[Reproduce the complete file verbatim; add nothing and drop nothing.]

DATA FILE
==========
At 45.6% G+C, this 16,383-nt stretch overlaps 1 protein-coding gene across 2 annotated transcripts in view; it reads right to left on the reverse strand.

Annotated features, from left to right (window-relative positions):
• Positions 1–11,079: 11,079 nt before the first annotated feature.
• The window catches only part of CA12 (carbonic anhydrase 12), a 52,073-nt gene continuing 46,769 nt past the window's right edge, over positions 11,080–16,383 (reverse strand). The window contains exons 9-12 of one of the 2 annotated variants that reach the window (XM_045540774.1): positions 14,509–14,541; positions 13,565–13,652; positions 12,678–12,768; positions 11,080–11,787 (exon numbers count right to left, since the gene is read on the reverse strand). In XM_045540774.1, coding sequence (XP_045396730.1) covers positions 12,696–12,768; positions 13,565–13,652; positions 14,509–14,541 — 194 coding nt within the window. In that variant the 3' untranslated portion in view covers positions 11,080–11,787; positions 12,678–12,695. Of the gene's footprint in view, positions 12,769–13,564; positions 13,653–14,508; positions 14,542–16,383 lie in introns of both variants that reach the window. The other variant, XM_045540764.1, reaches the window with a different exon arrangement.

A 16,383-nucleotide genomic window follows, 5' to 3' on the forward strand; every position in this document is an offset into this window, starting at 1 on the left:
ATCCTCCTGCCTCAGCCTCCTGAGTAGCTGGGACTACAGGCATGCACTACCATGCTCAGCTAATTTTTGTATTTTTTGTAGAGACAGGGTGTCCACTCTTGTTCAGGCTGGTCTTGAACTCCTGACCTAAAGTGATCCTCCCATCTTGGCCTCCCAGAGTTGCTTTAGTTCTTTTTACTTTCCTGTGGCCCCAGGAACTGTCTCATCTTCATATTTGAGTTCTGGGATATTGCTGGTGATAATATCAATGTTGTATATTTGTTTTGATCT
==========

At 45.6% G+C, this 16,383-nt stretch overlaps 1 protein-coding gene across 2 annotated transcripts in view; it reads right to left on the reverse strand.

Annotated features, from left to right (window-relative positions):
• Positions 1–11,079: 11,079 nt before the first annotated feature.
• The window catches only part of CA12 (carbonic anhydrase 12), a 52,073-nt gene continuing 46,769 nt past the window's right edge, over positions 11,080–16,383 (reverse strand). The window contains exons 9-12 of one of the 2 annotated variants that reach the window (XM_045540774.1): positions 14,509–14,541; positions 13,565–13,652; positions 12,678–12,768; positions 11,080–11,787 (exon numbers count right to left, since the gene is read on the reverse strand). In XM_045540774.1, coding sequence (XP_045396730.1) covers positions 12,696–12,768; positions 13,565–13,652; positions 14,509–14,541 — 194 coding nt within the window. In that variant the 3' untranslated portion in view covers positions 11,080–11,787; positions 12,678–12,695. Of the gene's footprint in view, positions 12,769–13,564; positions 13,653–14,508; positions 14,542–16,383 lie in introns of both variants that reach the window. The other variant, XM_045540764.1, reaches the window with a different exon arrangement.

A 16,383-nucleotide genomic window follows, 5' to 3' on the forward strand; every position in this document is an offset into this window, starting at 1 on the left:
ATCCTCCTGCCTCAGCCTCCTGAGTAGCTGGGACTACAGGCATGCACTACCATGCTCAGCTAATTTTTGTATTTTTTGTAGAGACAGGGTGTCCACTCTTGTTCAGGCTGGTCTTGAACTCCTGACCTAAAGTGATCCTCCCATCTTGGCCTCCCAGAGTTGCTTTAGTTCTTTTTACTTTCCTGTGGCCCCAGGAACTGTCTCATCTTCATATTTGAGTTCTGGGATATTGCTGGTGATAATATCAATGTTGTATATTTGTTTTGATCT